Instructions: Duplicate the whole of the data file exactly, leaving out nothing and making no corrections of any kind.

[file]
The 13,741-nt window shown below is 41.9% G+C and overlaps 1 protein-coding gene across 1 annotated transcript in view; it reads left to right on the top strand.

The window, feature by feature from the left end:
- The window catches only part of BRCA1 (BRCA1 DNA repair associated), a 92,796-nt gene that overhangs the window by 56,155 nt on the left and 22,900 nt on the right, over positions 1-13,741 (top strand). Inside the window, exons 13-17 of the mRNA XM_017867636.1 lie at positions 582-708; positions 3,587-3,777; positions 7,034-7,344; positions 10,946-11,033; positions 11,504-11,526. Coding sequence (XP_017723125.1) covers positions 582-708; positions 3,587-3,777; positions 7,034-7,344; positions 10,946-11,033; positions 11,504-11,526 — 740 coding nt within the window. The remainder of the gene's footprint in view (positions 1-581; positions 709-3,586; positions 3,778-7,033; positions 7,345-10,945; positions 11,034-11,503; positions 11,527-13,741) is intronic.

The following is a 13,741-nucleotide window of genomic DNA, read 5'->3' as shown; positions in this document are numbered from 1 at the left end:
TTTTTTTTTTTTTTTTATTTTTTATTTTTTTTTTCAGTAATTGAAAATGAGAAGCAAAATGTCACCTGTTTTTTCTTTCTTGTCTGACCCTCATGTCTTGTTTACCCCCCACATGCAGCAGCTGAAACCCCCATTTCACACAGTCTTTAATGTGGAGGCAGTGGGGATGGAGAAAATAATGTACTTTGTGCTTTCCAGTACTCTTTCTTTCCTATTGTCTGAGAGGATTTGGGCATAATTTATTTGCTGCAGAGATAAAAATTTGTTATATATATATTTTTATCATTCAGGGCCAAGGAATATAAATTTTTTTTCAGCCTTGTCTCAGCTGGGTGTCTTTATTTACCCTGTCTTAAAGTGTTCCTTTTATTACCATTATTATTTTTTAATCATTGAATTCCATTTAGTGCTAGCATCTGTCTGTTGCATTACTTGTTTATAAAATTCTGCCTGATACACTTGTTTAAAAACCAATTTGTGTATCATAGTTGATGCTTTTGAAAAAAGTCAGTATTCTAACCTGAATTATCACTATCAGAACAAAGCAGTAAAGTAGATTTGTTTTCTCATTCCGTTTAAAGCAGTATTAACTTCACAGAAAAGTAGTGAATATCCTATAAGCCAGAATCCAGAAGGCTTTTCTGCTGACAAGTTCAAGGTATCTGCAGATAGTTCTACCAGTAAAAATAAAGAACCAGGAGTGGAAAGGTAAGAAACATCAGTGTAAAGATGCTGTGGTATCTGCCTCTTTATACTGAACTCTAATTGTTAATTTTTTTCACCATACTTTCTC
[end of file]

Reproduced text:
The 13,741-nt window shown below is 41.9% G+C and overlaps 1 protein-coding gene across 1 annotated transcript in view; it reads left to right on the top strand.

The window, feature by feature from the left end:
- The window catches only part of BRCA1 (BRCA1 DNA repair associated), a 92,796-nt gene that overhangs the window by 56,155 nt on the left and 22,900 nt on the right, over positions 1-13,741 (top strand). Inside the window, exons 13-17 of the mRNA XM_017867636.1 lie at positions 582-708; positions 3,587-3,777; positions 7,034-7,344; positions 10,946-11,033; positions 11,504-11,526. Coding sequence (XP_017723125.1) covers positions 582-708; positions 3,587-3,777; positions 7,034-7,344; positions 10,946-11,033; positions 11,504-11,526 — 740 coding nt within the window. The remainder of the gene's footprint in view (positions 1-581; positions 709-3,586; positions 3,778-7,033; positions 7,345-10,945; positions 11,034-11,503; positions 11,527-13,741) is intronic.

The following is a 13,741-nucleotide window of genomic DNA, read 5'->3' as shown; positions in this document are numbered from 1 at the left end:
TTTTTTTTTTTTTTTTATTTTTTATTTTTTTTTTCAGTAATTGAAAATGAGAAGCAAAATGTCACCTGTTTTTTCTTTCTTGTCTGACCCTCATGTCTTGTTTACCCCCCACATGCAGCAGCTGAAACCCCCATTTCACACAGTCTTTAATGTGGAGGCAGTGGGGATGGAGAAAATAATGTACTTTGTGCTTTCCAGTACTCTTTCTTTCCTATTGTCTGAGAGGATTTGGGCATAATTTATTTGCTGCAGAGATAAAAATTTGTTATATATATATTTTTATCATTCAGGGCCAAGGAATATAAATTTTTTTTCAGCCTTGTCTCAGCTGGGTGTCTTTATTTACCCTGTCTTAAAGTGTTCCTTTTATTACCATTATTATTTTTTAATCATTGAATTCCATTTAGTGCTAGCATCTGTCTGTTGCATTACTTGTTTATAAAATTCTGCCTGATACACTTGTTTAAAAACCAATTTGTGTATCATAGTTGATGCTTTTGAAAAAAGTCAGTATTCTAACCTGAATTATCACTATCAGAACAAAGCAGTAAAGTAGATTTGTTTTCTCATTCCGTTTAAAGCAGTATTAACTTCACAGAAAAGTAGTGAATATCCTATAAGCCAGAATCCAGAAGGCTTTTCTGCTGACAAGTTCAAGGTATCTGCAGATAGTTCTACCAGTAAAAATAAAGAACCAGGAGTGGAAAGGTAAGAAACATCAGTGTAAAGATGCTGTGGTATCTGCCTCTTTATACTGAACTCTAATTGTTAATTTTTTTCACCATACTTTCTC